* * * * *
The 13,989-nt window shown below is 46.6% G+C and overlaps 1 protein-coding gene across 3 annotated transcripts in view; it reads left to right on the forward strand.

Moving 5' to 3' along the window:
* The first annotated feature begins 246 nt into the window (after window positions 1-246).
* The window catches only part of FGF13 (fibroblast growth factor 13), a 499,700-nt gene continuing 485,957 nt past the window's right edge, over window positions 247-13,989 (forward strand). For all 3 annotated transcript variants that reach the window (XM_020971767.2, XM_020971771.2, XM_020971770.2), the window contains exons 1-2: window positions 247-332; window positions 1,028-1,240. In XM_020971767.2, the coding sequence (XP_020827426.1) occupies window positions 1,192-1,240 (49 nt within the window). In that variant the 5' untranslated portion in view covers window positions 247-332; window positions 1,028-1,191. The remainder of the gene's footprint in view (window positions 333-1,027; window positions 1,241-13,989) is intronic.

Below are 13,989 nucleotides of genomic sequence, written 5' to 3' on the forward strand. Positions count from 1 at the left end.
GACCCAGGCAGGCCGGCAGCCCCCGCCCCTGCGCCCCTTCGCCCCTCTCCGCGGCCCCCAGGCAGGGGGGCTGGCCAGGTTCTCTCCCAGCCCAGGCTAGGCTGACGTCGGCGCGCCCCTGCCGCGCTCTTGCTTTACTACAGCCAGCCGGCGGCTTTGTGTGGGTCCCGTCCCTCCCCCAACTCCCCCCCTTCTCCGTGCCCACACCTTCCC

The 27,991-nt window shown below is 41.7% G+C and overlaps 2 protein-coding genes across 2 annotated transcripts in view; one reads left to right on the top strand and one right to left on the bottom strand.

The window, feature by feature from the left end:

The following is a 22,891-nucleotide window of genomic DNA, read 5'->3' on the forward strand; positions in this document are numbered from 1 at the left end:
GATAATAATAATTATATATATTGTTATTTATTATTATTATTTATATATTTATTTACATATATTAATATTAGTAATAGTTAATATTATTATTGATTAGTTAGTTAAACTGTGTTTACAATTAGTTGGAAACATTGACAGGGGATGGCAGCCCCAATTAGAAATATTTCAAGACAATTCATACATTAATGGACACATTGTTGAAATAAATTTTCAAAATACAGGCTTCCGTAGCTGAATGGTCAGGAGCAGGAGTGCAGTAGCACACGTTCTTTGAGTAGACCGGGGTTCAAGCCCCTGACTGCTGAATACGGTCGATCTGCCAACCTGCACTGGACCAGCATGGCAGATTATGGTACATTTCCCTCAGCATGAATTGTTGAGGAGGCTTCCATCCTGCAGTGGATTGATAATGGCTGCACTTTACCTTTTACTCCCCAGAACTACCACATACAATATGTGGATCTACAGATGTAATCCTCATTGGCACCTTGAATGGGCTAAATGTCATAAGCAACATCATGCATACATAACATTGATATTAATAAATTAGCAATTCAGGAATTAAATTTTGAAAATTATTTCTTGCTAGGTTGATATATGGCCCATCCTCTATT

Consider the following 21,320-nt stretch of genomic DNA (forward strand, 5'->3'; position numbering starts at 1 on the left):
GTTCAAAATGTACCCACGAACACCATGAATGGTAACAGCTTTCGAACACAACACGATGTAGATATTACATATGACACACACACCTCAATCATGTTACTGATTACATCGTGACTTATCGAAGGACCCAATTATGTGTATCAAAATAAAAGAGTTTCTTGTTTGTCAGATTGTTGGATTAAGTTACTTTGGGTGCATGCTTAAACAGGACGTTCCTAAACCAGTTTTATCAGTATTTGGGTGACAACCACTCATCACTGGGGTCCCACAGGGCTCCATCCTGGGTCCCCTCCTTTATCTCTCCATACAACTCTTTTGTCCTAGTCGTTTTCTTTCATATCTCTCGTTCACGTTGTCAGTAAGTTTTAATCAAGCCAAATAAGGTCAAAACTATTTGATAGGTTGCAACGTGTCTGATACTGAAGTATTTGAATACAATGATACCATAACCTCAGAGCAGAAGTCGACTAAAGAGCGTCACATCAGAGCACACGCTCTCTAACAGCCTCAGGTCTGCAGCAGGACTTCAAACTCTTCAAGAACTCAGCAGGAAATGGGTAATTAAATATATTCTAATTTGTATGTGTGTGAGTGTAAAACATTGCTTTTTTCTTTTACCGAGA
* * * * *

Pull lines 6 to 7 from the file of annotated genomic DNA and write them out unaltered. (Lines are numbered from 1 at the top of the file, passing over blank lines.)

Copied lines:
GACCCAGGCAGGCCGGCAGCCCCCGCCCCTGCGCCCCTTCGCCCCTCTCCGCGGCCCCCAGGCAGGGGGGCTGGCCAGGTTCTCTCCCAGCCCAGGCTAGGCTGACGTCGGCGCGCCCCTGCCGCGCTCTTGCTTTACTACAGCCAGCCGGCGGCTTTGTGTGGGTCCCGTCCCTCCCCCAACTCCCCCCCTTCTCCGTGCCCACACCTTCCC

The 27,991-nt window shown below is 41.7% G+C and overlaps 2 protein-coding genes across 2 annotated transcripts in view; one reads left to right on the top strand and one right to left on the bottom strand.